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Young Men's Choice of Fashion as a Career Path: "Seekers" and "Settlers"

  • Karpova, Elena (Dept. of Apparel, Events, and Hospitality Management, Iowa State University) ;
  • Lee, Juyoung (School of Human Science, Mississippi State University) ;
  • Garrin, Ashley (Graduate College, Iowa State University)
  • Received : 2018.09.08
  • Accepted : 2018.12.05
  • Published : 2018.12.30

Abstract

This study explored men's choice of fashion as a college major and, subsequently, a non-traditional career path. Such investigation is important to gain a better understanding of the motives and processes of selecting a non-traditional college major and subsequent career path. This research consulted several theoretical frameworks to guide the development of research questions and help interpret the findings of the study. Specifically, our study builds upon Holland's trait theory (1982), Gottfredson's (1981) circumscription theory, Farmer's (1985) model of career motivation, and Simpson's (2005) typology of men's non-traditional career entry. A qualitative method was used to explore men's experiences of selecting fashion as an academic major in college and deciding to pursue a career in the traditionally female-dominated field. Following the analysis of 22 individual interviews with male upperclassmen majoring in fashion, three topical areas emerged and we proposed a model of male students' path to a non-traditional college major. The model explains male students' dynamics of entering a non-traditional college major, the role of personal and social factors in the decision process as well as the role of future career orientation when choosing to study fashion as an academic major.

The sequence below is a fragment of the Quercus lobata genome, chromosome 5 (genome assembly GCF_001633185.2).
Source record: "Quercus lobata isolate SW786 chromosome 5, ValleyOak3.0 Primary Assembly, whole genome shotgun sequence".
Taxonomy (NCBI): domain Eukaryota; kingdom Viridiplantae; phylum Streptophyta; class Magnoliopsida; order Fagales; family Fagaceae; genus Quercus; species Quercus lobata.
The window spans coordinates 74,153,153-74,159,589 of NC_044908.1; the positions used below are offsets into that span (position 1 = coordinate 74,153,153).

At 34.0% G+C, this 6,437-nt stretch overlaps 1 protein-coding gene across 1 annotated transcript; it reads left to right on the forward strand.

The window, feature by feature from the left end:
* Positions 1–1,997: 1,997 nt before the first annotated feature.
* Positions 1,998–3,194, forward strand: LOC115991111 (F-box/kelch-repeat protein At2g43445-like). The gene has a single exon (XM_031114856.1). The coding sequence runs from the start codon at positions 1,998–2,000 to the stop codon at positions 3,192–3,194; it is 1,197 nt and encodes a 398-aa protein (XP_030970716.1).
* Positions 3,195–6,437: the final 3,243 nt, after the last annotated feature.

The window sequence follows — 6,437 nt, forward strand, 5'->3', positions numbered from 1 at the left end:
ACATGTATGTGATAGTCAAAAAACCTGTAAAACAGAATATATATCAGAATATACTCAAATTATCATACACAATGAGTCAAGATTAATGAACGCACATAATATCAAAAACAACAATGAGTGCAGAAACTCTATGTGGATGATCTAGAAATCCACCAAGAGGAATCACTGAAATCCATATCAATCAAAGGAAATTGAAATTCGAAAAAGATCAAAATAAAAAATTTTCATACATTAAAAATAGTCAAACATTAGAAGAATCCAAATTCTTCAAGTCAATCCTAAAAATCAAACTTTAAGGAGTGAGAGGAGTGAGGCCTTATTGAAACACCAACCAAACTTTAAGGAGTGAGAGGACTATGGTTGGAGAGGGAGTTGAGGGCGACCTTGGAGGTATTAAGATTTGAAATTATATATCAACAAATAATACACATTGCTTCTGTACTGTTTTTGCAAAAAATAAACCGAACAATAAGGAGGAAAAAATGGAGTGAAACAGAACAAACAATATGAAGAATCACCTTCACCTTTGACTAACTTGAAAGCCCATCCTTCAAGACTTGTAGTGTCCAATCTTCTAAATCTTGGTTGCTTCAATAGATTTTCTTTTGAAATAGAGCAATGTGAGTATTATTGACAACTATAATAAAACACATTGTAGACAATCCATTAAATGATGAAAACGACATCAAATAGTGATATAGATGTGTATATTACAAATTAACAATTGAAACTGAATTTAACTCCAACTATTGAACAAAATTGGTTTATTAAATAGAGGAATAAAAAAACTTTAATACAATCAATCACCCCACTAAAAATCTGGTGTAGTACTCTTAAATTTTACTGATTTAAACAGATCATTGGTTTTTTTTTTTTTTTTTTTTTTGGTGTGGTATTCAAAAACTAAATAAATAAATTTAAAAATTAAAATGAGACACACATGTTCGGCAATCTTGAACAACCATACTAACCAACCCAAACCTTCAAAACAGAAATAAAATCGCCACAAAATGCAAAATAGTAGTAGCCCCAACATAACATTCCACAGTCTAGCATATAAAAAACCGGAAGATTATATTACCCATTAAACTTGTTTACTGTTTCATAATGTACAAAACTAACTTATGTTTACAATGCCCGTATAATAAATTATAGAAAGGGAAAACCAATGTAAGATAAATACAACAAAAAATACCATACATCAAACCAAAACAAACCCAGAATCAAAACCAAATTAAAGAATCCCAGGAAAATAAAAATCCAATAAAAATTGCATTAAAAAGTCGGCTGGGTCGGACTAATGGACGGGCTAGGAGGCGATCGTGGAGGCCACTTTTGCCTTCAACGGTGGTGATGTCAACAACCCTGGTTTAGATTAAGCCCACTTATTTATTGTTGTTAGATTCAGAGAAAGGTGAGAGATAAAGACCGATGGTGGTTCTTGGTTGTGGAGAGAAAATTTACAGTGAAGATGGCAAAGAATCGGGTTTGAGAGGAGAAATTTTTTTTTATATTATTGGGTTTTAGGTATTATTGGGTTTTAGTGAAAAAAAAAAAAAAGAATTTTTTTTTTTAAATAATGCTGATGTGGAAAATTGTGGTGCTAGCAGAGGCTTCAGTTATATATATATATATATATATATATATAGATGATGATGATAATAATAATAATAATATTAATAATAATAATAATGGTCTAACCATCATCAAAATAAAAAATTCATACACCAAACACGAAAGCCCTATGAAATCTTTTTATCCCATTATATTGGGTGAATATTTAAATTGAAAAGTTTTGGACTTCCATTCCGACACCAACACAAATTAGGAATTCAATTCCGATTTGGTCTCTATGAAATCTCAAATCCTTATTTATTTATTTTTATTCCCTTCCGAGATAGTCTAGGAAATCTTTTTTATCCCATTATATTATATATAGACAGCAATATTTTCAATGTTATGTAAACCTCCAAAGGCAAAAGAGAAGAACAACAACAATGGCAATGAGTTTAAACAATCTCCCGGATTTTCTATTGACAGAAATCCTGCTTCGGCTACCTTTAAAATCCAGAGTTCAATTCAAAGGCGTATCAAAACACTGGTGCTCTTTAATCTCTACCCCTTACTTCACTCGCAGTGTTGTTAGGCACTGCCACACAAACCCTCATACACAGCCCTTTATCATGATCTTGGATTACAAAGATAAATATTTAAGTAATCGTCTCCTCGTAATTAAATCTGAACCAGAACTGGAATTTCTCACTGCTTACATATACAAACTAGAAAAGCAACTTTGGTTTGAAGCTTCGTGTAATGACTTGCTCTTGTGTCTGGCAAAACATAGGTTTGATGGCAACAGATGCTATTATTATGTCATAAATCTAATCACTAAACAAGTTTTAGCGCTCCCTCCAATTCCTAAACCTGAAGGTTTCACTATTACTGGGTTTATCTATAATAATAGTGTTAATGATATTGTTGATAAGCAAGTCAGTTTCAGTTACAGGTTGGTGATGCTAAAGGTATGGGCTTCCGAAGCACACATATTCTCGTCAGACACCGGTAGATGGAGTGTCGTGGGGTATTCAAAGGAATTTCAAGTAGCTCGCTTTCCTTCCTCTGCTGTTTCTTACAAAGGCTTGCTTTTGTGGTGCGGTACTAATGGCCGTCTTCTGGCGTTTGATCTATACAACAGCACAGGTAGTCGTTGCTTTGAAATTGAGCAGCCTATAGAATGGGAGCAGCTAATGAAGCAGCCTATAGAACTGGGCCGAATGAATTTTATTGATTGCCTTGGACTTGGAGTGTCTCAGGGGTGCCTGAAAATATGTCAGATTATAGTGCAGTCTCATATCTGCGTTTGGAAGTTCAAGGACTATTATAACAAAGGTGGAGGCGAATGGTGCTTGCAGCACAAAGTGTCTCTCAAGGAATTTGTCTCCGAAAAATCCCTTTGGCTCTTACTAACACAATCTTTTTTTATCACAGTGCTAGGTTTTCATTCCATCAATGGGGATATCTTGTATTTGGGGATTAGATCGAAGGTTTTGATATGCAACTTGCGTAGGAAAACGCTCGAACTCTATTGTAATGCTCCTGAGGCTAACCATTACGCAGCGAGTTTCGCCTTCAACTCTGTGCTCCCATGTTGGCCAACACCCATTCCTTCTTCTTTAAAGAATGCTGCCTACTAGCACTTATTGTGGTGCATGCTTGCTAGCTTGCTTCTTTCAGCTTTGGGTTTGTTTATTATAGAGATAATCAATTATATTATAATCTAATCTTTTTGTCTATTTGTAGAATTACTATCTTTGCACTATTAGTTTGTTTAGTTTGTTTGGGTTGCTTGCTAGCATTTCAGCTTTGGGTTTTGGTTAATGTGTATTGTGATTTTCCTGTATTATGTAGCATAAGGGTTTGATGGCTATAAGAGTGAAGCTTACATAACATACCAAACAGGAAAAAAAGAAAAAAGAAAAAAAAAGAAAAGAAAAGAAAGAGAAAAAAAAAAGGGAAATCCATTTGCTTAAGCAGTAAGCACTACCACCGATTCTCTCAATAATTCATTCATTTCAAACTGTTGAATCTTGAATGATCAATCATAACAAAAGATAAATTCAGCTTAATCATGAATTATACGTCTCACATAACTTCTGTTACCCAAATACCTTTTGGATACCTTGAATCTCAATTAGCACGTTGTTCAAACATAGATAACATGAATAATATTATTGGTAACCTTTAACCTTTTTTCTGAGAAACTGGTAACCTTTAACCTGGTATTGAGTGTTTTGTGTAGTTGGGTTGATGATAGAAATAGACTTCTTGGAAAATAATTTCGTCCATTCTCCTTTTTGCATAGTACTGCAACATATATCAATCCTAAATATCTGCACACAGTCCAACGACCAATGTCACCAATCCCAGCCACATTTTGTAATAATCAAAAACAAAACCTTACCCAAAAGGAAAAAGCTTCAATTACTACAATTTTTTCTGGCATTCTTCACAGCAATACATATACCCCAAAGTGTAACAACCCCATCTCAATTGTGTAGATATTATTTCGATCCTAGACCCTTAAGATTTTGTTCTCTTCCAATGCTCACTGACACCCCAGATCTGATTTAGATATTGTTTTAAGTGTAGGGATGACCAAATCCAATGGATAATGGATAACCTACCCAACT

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Figure 1. Seekers and Settlers: Male students’ paths to a non-traditional college major

Table 1. Description of participants

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